BANDA ACEH, Indonesia -- One in eight children in Indonesia's Aceh province are malnourished, disease still stalks refugee camps and relief deliveries are erratic more than a month after a tsunami devastated the region, U.N. officials said Friday.
Securing aid deliveries -- as well as how to cement a brittle cease-fire in their three-decade conflict -- were the focus of talks Friday in Finland between the Indonesian government and Aceh rebel leaders that were spurred by the tsunami. Separately, Tamil Tiger insurgents in tsunami-hit Sri Lanka said they were temporarily putting their separatist struggle on hold to focus on the disaster.
On Thailand's resort island of Phuket, delegates from dozens of countries debated where a regional tsunami warning system should be based and what technology is needed to make it work.
Despite the bleak humanitarian review in Aceh, the overall picture was one of improvement, a senior U.N. official said. Aceh bore the brunt of the Dec. 26 earthquake and tsunami, which killed between 145,000 and 178,000 people in 11 countries and left tens of thousands more missing and feared dead.
"We know there are needs that are not being met," said Bo Asplund, the U.N. representative in Indonesia, speaking in the provincial capital of Banda Aceh.
But the world body was "no longer worried about (whether) anyone is starving. The schools are reopening. That is a sure sign of recovery."
One U.N. report said unsanitary conditions are appalling in refugee camps along Aceh's west coast -- the closest land to the earthquake's epicenter. Some camps have no latrines, forcing people to defecate in fields or near rivers and ponds where they also bathe.
Asplund acknowledged the conditions, but said the situation was "well onto the path of recovery."
In a separate report, the United Nations said 12.7 percent of children in Banda Aceh are malnourished -- a condition that stunts growth, retards mental development and weakens the immune system. The situation, which UNICEF described as a "critical emergency," could be even worse outside the city, it said.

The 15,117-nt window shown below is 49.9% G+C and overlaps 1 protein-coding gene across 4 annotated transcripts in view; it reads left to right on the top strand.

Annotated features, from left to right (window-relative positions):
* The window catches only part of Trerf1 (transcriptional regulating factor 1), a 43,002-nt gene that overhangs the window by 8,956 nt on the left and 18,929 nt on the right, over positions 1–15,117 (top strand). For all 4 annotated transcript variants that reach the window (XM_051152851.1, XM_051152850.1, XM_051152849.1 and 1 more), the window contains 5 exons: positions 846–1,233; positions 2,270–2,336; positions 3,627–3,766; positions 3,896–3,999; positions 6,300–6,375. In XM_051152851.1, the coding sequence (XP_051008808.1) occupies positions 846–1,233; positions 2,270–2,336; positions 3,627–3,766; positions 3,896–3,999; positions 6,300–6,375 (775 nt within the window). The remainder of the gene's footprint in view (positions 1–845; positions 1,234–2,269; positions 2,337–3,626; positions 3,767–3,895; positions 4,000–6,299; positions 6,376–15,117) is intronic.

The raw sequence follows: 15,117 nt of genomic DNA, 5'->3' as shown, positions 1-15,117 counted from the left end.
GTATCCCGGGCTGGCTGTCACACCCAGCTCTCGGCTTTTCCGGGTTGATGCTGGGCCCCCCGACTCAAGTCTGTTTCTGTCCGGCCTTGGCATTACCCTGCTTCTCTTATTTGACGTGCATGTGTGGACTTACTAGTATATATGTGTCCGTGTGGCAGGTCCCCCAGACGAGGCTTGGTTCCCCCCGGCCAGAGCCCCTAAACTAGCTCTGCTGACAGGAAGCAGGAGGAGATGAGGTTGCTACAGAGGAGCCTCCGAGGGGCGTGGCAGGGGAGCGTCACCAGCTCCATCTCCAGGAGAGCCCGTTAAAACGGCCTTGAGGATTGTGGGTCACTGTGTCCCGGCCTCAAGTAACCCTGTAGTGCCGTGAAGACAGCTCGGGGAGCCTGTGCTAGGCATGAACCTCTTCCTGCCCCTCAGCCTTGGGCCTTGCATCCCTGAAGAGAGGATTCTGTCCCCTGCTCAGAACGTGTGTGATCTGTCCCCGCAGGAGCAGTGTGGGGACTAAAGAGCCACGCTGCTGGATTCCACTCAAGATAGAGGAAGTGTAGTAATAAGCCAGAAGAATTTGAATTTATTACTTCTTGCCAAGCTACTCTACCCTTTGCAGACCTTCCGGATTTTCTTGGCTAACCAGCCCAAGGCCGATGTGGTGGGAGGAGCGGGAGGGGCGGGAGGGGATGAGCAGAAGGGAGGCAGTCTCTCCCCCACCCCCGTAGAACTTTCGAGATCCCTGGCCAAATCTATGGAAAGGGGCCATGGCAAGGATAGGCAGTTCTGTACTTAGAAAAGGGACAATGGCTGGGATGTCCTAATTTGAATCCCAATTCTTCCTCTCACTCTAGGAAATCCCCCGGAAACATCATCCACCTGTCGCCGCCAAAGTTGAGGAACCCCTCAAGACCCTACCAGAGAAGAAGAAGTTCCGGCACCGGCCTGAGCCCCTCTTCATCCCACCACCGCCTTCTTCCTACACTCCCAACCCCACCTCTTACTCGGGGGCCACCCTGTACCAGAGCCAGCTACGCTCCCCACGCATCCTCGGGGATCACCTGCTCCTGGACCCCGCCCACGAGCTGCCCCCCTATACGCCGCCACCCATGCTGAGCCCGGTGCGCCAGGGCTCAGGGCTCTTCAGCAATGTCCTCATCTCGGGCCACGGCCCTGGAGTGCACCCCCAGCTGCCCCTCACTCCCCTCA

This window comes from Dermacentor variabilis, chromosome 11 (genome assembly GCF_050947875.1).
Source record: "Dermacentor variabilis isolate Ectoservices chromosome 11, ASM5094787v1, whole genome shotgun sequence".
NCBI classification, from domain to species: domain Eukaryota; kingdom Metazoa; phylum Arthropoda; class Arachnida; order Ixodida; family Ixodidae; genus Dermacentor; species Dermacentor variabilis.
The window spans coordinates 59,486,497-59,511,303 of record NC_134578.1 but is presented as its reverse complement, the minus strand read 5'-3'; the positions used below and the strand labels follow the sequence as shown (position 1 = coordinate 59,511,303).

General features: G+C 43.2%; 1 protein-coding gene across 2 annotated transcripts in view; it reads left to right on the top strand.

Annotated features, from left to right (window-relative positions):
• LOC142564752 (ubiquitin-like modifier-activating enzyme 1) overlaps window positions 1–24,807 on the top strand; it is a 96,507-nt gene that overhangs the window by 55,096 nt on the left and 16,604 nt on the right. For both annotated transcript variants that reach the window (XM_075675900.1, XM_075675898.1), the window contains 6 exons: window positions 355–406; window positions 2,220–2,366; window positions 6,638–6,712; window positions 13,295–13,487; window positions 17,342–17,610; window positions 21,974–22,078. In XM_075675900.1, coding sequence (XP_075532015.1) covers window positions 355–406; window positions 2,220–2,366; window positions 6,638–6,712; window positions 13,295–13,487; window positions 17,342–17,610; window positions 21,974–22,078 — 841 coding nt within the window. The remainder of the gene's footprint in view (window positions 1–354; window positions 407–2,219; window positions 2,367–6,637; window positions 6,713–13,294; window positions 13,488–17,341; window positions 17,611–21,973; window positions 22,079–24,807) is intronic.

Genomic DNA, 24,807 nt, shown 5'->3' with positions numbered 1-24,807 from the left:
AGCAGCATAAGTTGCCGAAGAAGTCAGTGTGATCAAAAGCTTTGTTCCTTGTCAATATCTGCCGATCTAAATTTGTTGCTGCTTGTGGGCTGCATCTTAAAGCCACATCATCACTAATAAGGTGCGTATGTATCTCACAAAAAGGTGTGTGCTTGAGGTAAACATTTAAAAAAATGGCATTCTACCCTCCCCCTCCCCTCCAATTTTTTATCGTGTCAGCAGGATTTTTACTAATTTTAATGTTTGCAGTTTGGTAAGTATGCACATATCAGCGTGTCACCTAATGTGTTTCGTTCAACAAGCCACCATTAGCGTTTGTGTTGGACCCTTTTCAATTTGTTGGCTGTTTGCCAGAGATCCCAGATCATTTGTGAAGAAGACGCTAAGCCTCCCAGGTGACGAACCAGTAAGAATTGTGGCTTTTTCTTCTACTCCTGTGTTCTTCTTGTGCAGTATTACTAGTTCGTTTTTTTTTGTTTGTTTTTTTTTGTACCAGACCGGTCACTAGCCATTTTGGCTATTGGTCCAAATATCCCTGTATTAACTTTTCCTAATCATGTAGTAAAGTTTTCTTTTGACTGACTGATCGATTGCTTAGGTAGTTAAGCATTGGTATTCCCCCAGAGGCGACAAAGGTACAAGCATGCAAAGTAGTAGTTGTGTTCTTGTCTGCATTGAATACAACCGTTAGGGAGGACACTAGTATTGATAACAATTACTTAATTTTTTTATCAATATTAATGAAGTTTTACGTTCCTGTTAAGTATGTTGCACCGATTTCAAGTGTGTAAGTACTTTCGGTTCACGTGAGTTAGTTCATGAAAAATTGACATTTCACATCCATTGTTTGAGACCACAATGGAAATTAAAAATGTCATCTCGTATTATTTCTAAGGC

"It's a scary finding. Quite honestly, unless we improve water and sanitation in the camps where these children are staying, it's going to get worse," said Ali Mokdad, a U.S. researcher in charge of a UNICEF survey team.
In Calang, a devastated city on Aceh's west coast, children have dry skin and pale lips, signs of malnutrition, said Dr. Epi, who like some Indonesians uses only one name. They have only rice, crackers and noodles to eat and lack enough protein-rich food such as meat and fish.
Efforts to deliver aid to the needy in Aceh have been menaced by a separatist conflict. The rebels, who have been fighting since 1976, and government forces have said since the disaster they would stop fighting during the emergency, but each side has accused the other of renewed violence.
Negotiators from the two sides held their first day of peace talks in Helsinki, Finland, on Friday to try to strike a truce.
"The meeting was very constructive and was carried out in a positive spirit," said Pauliina Arola, a Finnish official involved in hosting the talks. "They discussed the humanitarian crisis. It was the most urgent issue."
In Sri Lanka, the government and Tamil Tiger rebels moved closer to jointly allocating foreign aid to rebuild tsunami-damaged areas under guerrilla control, officials said early Saturday.
The Tigers responded positively to a government suggestion for a three-tiered system of committees to review project proposals at the district, regional and political levels in the Tamil-dominated north and east, officials from both sides said after a meeting.
Government representatives were to debrief President Chandrika Kumaratunga on the talks before meeting the Tigers again next week with the hope of finalizing the makeup of the committees, the officials said on condition of anonymity.
If an agreement is reached next week, it would mark a significant step: the first collaboration on a political level since peace talks collapsed in April 2003.
The meeting took place hours after the rebels backed away from a demand to directly receive international funds for tsunami victims in their territory. The Tigers also said they were putting their independence struggle on hold in order to deal with the disaster.
Attention also turned to averting future disasters.
The two-day conference on Phuket follows a broad endorsement of a tsunami warning system at a U.N. gathering in Japan last week. The United States, Germany and other countries have drawn plans for how to set up the network.
Several nations were offering to host a regional center that would collect data, analyze it and issue warnings. Thai Prime Minister Thaksin Shinawatra proposed using the Bangkok-based Asian Disaster Preparedness Center as the regional hub.
But Indonesia argued its proximity to the tectonic fault that spawned the tsunami makes it a strong candidate. India contended it has the technological know-how and government institutions to lead the system.
It wasn't immediately clear if the differences would be enough to hold up development of the system. The conference is due to end Saturday.
Experts say scores of lives could have been saved if a warning system -- like the one that already exists in the Pacific -- had been in place in the Indian Ocean on Dec. 26.
Associated Press Writers Joe Coleman in Phuket, Thailand; Shimali Senanayake in Colombo, Sri Lanka; Kenji Hall in Jakarta and Beth Gardiner in Lamreh, Indonesia, contributed to this report.